LEON — A local elementary school will be busy building its new greenhouse tunnel this spring.
Recently, an informational seminar was held at Leon Elementary by Dr. Chuck Talbott from the Putnam County West Virginia University Extension Office and representatives from the Western Conservation Soil District for staff, parents, and board of education members concerning information about the greenhouse such as the installation of the greenhouse, the process on how to use the greenhouse, and tips on how to utilize it for the students’ education across the curriculum.
Principal Alesia Green shared she learned from Superintendent Jack Cullen that in Putnam County several schools had their own greenhouses for students to utilize for their studies as well as for their school meals and representatives from the Putnam County WVU Extension Office wanted to expand these greenhouses to both Mason County Schools and Jackson County Schools.
Green, as well as her staff, were interested in having a greenhouse at their school. Tate Hayman, science teacher, shared discussions began around last spring concerning the means and funding to obtain a greenhouse for the school.
A former Leon Elementary student who works for The Rockefeller Foundation aided the school with getting a $2,000 grant towards the greenhouse, then a sum of $500 came from a donation by Ohio Valley Physicians. In 2018, Hayman applied for a grant through the Robert and Louise Claflin Foundation and was awarded the $4,000 grant. The remainder of the cost will be covered by Dr. Talbott from the Putnam County WVU Extension Office and the Western Conservation Soil District shared Hayman.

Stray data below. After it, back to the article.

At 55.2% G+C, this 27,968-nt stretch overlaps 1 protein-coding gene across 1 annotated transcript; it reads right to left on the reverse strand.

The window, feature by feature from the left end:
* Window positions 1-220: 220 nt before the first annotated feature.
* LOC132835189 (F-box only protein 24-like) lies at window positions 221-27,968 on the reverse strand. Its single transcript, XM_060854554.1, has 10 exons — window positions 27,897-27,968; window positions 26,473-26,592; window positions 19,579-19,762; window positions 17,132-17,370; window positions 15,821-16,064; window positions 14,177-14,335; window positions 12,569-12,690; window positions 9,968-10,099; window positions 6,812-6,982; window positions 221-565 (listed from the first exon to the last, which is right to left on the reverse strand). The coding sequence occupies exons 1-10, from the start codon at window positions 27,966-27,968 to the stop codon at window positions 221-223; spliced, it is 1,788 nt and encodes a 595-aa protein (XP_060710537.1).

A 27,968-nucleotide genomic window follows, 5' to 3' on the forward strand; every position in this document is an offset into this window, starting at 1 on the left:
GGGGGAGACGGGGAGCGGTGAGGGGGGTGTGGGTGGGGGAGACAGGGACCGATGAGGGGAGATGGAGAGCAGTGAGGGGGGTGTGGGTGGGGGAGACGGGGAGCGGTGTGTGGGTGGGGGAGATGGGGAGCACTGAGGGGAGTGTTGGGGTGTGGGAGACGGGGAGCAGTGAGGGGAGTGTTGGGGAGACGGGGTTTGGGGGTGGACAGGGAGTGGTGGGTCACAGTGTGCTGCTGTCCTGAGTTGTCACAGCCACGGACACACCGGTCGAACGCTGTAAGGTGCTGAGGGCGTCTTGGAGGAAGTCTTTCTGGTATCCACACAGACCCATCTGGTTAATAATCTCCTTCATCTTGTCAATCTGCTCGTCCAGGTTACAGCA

Green shared the greenhouse was originally going to be located outside of Hayman’s classroom as that is where they have some raised beds; however, because of the estimated size for the greenhouse, it will be located further out from the building towards the playground.
When installation begins, students from the Mason County Career Center will be helping with the building. By next school year the students will be able to begin work in the greenhouse.
Green explained each class in the school will have their own portion of the greenhouse for growing which will have the students learning about the square footage of gardens and how many plants can grow in each square inch.
The students will be getting a hands-on learning experience they cannot get from their text books and will be able to learn lessons in the greenhouse across the curriculum said Green and Hayman.
Along with learning how to grow and produce their own food, the students will also be learning how to weigh their produce and figure the cost of the foods they grow from U.S. Foods, explained Green. They will also be selling their goods back to the school system to use for their own school lunches which is a part of the Farm to School program added Hayman.
Erin Perkins is a staff writer for Ohio Valley Publishing. Reach her at (304) 675-1333, extension 1992.